Pujas

The word puja derives its meaning from the Dravidian language and can be translated as ‘to do with flowers’. When the Buddha travelled, the custom developed to offer flowers on his arrival in a particular place. The earliest pujas consisted of offering flowers, light and incense in front of a symbol or image of the Buddha.

The Buddha taught there are 10 Blessings that accrue from offering flowers, these are:

1. Long life
2. Good health
3. Strength
4. Beauty
5. Wisdom
6. Ease along the Buddha Dhamma Path
7. Being born in beautiful environments
8. Born with good skin, hair and beautiful to look at
9. Always having a sweet smelling body
10. Pleasant relationships with friends

Pujas are expressions of devotional attention, reverence and honour.

The practice of pujas grows out of and reinforces faith and true devotion, which are positive emotions that benefit one’s Buddha Dhamma practice.

The purpose of doing a puja is manifold; some are meant to be expressions of devotion, others to induce wealth, long life, help from the gods and also spiritual qualities. There are pujas that are specifically designed to remove obstacles to bring a person’s good karma forward and for the necessary conditions to ripen in the present.

Pujas generate vast blessings and much merit. They help to clear one’s mind and environment. If conducted in a temple, it strengthens its Buddha Dhamma field, gives protection and makes strong causes that the Dhamma be taught.

Ultimately, it helps all beings to overcome suffering and sorrow through the attainment of perfect enlightenment.

When practised mindfully, vast merit can be shared with all beings for the purpose of their enlightenment. The puja is a powerful method of brightening the mind and the bright mind can remove defilements of greed, hatred and ignorance.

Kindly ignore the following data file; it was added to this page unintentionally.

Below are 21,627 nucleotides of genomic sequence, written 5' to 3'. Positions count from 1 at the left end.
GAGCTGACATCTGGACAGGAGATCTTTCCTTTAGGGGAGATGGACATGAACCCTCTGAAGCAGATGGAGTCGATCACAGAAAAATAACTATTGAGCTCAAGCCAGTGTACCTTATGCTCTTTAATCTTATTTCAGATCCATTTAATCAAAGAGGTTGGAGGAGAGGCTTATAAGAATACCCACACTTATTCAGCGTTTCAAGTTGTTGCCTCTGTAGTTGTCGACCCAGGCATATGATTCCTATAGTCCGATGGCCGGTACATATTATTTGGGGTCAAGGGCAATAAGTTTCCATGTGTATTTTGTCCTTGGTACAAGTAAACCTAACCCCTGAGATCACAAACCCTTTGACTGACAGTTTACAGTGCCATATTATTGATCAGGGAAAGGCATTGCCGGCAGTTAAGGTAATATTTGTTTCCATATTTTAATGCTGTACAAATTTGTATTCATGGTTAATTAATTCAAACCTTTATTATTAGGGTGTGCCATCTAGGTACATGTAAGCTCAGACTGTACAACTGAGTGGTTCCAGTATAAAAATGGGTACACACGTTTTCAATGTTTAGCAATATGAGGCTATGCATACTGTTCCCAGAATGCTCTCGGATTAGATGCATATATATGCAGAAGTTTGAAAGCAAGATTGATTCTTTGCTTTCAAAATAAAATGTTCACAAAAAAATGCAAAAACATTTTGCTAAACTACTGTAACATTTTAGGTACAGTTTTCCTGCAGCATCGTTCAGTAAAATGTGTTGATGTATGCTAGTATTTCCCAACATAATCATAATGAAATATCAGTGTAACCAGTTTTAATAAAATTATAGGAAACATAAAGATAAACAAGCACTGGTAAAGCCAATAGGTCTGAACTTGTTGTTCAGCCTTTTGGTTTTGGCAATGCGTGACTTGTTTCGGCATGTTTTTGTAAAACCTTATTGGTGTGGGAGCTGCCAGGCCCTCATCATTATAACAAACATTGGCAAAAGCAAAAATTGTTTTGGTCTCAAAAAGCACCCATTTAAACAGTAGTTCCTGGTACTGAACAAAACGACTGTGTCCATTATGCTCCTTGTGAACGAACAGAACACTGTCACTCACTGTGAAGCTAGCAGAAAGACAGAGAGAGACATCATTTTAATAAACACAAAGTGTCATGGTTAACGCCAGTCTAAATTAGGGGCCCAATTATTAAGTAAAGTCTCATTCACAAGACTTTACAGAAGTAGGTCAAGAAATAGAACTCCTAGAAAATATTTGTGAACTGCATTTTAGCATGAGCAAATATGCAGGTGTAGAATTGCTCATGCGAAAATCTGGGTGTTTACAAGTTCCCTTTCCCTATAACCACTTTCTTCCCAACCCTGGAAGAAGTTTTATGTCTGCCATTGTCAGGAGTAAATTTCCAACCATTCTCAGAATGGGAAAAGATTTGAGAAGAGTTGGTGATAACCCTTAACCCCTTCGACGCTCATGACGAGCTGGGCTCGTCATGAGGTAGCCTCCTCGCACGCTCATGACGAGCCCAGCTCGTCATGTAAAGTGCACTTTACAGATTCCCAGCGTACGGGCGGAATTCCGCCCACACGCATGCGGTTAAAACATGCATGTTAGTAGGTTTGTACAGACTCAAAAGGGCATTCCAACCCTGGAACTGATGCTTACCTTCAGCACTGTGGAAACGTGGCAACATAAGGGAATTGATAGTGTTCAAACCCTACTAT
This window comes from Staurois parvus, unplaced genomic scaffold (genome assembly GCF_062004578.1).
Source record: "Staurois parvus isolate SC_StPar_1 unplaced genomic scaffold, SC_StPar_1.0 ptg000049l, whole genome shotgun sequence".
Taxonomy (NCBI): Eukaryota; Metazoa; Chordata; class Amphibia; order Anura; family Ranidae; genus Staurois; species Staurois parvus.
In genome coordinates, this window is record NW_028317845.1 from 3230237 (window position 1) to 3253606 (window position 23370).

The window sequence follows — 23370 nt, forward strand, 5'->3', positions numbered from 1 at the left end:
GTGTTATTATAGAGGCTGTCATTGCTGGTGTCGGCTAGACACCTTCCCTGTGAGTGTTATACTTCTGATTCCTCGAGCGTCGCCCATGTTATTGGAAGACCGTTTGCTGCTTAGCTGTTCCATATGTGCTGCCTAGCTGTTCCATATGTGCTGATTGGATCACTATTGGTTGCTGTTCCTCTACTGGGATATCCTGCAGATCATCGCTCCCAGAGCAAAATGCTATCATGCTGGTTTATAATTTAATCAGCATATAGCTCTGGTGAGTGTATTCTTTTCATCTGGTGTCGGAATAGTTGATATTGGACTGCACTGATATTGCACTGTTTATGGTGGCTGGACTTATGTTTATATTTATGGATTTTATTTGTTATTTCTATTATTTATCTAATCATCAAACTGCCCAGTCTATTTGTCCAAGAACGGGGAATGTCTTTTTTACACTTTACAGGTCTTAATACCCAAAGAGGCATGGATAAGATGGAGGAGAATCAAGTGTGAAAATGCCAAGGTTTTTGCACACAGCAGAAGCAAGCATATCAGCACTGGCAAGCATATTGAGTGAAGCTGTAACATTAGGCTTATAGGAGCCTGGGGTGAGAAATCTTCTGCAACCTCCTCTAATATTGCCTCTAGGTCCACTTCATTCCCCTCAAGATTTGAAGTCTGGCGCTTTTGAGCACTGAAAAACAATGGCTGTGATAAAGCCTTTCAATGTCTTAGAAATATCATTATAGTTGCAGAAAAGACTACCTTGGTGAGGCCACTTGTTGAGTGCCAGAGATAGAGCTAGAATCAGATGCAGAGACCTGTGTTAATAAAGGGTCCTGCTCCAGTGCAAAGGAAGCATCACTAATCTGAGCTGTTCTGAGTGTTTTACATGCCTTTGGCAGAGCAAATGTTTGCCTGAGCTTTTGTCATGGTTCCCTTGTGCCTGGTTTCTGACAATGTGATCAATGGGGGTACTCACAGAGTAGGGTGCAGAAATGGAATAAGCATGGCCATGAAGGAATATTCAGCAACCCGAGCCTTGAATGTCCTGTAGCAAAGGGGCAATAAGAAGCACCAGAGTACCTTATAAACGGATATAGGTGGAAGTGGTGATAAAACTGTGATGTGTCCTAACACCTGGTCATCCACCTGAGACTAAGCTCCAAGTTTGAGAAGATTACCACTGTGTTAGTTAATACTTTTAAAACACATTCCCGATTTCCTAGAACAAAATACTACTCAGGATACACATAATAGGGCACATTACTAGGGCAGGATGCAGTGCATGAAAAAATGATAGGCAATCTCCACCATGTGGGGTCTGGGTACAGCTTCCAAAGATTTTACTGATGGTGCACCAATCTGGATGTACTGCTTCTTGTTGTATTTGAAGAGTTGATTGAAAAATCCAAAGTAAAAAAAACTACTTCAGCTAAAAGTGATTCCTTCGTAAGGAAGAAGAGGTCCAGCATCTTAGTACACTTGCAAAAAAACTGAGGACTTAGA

For maximum benefit to the Buddha Dhamma practitioner, the puja should not be treated as a mindless ceremony, but be practised as a meditation with the development of continuous mindfulness.

Pujas help the students appreciate the Buddha Dhamma texts and to learn them by recitation. This is a meritorious way to develop your scholarship.

In the Buddhist tradition, we generate powerful merit by doing pujas and stating truth asseverations, and then dedicate the merit towards whatever aim we wish to achieve.

At our centre, we conduct the following pujas regularly:

Medicine Buddha (Pure Land),
Surangama,
Heart Sutra,
Vajrasattva,
and Padmasambhava Tsok

On occasion we also perform other Buddhist pujas.

Bhaishaijya Guru Puja (Medicine Buddha Puja) (PDF)

Translation by Franciso So

Heart Sutra – BO JE PO LO MI DO SHIN CHING (Prajna Paramita Hrdaya Sutra) (PDF)

Prajna Paramita Sutra (PDF)

Surangama Mantra (PDF)

In Sanskrit

Puja Prayer Ritual (PDF)

To be included when chanting a sutra